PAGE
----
IRIS Connect Professional Development Blog - North America

6 tips for giving more effective observation feedback

Posted by Kate Herbert-Smith on 1/21/19 10:55 AM

Have you recently given someone observation feedback? Did you feel like you motivated your colleague and inspired them to try different teaching methods?

If you've ever been on the receiving end of poor feedback then you'll know how unhelpful it is. Feedback is highly personal and can either make or break a situation. According to Professor John Hattie, receiving effective feedback is the factor that has the most impact on a student’s progress. This can also be applied to a teachers’ professional development (PD), making it one of the most important aspects of PD.

So, to get the most out of observation feedback, you should always be looking for better ways to give it, whether formally or informally. Here are 6 tips...

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6 tips for improving observation feedback

1. Capture your lesson

Whether you’re being observed or observing someone else, video can be  an objective tool for you both, allowing you to have a two way discussion rather than just a feedback session. Reviewing the video together means you can actively discuss, pause, rewind, fast-forward and allow your colleague to come to their own conclusions, making it more meaningful for you both.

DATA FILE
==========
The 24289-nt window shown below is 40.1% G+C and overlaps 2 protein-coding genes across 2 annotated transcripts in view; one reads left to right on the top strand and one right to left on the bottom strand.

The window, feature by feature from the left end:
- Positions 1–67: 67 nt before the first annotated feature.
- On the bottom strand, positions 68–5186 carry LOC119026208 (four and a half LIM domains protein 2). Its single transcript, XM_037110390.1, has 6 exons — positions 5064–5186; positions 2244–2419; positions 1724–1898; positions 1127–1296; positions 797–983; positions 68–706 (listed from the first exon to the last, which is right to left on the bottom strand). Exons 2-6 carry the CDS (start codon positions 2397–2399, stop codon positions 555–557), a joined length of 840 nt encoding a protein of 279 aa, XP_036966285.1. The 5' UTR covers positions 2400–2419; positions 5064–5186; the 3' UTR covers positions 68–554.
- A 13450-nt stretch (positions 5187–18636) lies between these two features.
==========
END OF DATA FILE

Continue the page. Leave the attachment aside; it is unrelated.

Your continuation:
2. Use exploratory questioning 

This type of questioning naturally opens up dialogue, giving you time to think and draw conclusions. For example, try saying: “What do you think you could do to tackle the problem of…” rather than “What you need to do is…”!

 

3. Make feedback constructive

Even if a lesson doesn't go to plan, the situation can be turned into a positive one if you give the teacher constructive feedback and help them to learn from the situation. Constructive feedback helps identify solutions for areas of weakness by looking at what can be improved rather than focusing on what went wrong. 

 

4. Relate back to previous objectives set

Always keep a clear focus in mind. Relate your discussion to the targets already set, if new topics arise; set these as development targets for your next session. Staying focused will allow you to give some ‘easy wins’; developing a feeling of immediate progression. Be clear in your own mind about why you are feeding back. What exactly do you want your colleague to achieve with what you are telling them?

 

5. Be patient

Give you and your colleague time to draw your own conclusions and then explore them together without cutting across one another. You will develop a stronger, more professional relationship.

 

6. Do it again!

Whether giving or receiving observation feedback,  do it again and regularly. Only by continually discussing and breaking down what you both saw can you understand progression.

Feedback is an essential part of coaching. If you're looking to increase the impact of your coaching, download this free guide to using video as part of the process>

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